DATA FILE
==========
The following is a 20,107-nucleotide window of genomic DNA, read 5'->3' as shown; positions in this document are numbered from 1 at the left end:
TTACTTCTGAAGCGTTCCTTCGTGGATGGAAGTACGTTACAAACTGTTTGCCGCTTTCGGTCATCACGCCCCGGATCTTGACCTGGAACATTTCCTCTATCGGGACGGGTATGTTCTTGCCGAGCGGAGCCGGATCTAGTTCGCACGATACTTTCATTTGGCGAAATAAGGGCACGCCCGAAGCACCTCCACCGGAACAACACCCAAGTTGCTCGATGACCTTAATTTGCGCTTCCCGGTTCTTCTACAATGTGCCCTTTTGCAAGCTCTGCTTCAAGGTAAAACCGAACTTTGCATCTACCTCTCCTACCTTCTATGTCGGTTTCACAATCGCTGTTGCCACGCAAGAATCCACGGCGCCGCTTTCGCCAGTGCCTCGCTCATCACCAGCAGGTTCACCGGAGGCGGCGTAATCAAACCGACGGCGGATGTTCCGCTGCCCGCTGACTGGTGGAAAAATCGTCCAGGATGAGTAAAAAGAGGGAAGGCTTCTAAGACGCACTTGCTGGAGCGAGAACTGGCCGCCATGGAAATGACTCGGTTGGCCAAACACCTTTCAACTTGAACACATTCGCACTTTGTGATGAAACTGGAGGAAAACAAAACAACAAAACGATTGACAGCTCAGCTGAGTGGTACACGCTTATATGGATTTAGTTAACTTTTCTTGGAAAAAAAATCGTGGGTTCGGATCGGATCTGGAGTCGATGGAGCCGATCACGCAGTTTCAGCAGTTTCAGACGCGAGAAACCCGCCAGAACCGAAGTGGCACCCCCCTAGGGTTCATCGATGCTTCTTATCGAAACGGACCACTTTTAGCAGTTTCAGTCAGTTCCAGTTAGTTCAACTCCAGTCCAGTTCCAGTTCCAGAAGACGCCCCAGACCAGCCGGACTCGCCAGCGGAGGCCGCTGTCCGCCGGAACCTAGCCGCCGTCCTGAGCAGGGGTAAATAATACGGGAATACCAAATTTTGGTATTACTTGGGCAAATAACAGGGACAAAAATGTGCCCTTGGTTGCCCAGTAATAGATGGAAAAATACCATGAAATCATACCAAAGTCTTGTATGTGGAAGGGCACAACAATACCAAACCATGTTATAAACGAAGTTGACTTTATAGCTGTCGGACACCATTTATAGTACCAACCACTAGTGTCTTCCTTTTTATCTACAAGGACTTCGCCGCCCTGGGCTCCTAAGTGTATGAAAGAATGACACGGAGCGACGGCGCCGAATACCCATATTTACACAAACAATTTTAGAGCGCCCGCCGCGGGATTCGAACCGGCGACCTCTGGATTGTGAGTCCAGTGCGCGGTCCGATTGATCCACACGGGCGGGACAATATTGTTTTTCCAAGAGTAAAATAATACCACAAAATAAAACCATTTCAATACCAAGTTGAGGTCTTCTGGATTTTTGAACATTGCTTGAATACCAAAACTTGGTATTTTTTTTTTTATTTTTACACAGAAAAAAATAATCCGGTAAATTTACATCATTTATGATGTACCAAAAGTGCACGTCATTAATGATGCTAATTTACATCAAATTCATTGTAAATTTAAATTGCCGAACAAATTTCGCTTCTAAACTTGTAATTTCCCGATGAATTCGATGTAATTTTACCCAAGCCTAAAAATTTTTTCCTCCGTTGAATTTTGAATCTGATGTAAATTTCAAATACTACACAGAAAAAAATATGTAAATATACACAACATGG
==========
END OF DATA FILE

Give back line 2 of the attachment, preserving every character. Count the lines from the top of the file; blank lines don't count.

TTACTTCTGAAGCGTTCCTTCGTGGATGGAAGTACGTTACAAACTGTTTGCCGCTTTCGGTCATCACGCCCCGGATCTTGACCTGGAACATTTCCTCTATCGGGACGGGTATGTTCTTGCCGAGCGGAGCCGGATCTAGTTCGCACGATACTTTCATTTGGCGAAATAAGGGCACGCCCGAAGCACCTCCACCGGAACAACACCCAAGTTGCTCGATGACCTTAATTTGCGCTTCCCGGTTCTTCTACAATGTGCCCTTTTGCAAGCTCTGCTTCAAGGTAAAACCGAACTTTGCATCTACCTCTCCTACCTTCTATGTCGGTTTCACAATCGCTGTTGCCACGCAAGAATCCACGGCGCCGCTTTCGCCAGTGCCTCGCTCATCACCAGCAGGTTCACCGGAGGCGGCGTAATCAAACCGACGGCGGATGTTCCGCTGCCCGCTGACTGGTGGAAAAATCGTCCAGGATGAGTAAAAAGAGGGAAGGCTTCTAAGACGCACTTGCTGGAGCGAGAACTGGCCGCCATGGAAATGACTCGGTTGGCCAAACACCTTTCAACTTGAACACATTCGCACTTTGTGATGAAACTGGAGGAAAACAAAACAACAAAACGATTGACAGCTCAGCTGAGTGGTACACGCTTATATGGATTTAGTTAACTTTTCTTGGAAAAAAAATCGTGGGTTCGGATCGGATCTGGAGTCGATGGAGCCGATCACGCAGTTTCAGCAGTTTCAGACGCGAGAAACCCGCCAGAACCGAAGTGGCACCCCCCTAGGGTTCATCGATGCTTCTTATCGAAACGGACCACTTTTAGCAGTTTCAGTCAGTTCCAGTTAGTTCAACTCCAGTCCAGTTCCAGTTCCAGAAGACGCCCCAGACCAGCCGGACTCGCCAGCGGAGGCCGCTGTCCGCCGGAACCTAGCCGCCGTCCTGAGCAGGGGTAAATAATACGGGAATACCAAATTTTGGTATTACTTGGGCAAATAACAGGGACAAAAATGTGCCCTTGGTTGCCCAGTAATAGATGGAAAAATACCATGAAATCATACCAAAGTCTTGTATGTGGAAGGGCACAACAATACCAAACCATGTTATAAACGAAGTTGACTTTATAGCTGTCGGACACCATTTATAGTACCAACCACTAGTGTCTTCCTTTTTATCTACAAGGACTTCGCCGCCCTGGGCTCCTAAGTGTATGAAAGAATGACACGGAGCGACGGCGCCGAATACCCATATTTACACAAACAATTTTAGAGCGCCCGCCGCGGGATTCGAACCGGCGACCTCTGGATTGTGAGTCCAGTGCGCGGTCCGATTGATCCACACGGGCGGGACAATATTGTTTTTCCAAGAGTAAAATAATACCACAAAATAAAACCATTTCAATACCAAGTTGAGGTCTTCTGGATTTTTGAACATTGCTTGAATACCAAAACTTGGTATTTTTTTTTTTATTTTTACACAGAAAAAAATAATCCGGTAAATTTACATCATTTATGATGTACCAAAAGTGCACGTCATTAATGATGCTAATTTACATCAAATTCATTGTAAATTTAAATTGCCGAACAAATTTCGCTTCTAAACTTGTAATTTCCCGATGAATTCGATGTAATTTTACCCAAGCCTAAAAATTTTTTCCTCCGTTGAATTTTGAATCTGATGTAAATTTCAAATACTACACAGAAAAAAATATGTAAATATACACAACATGG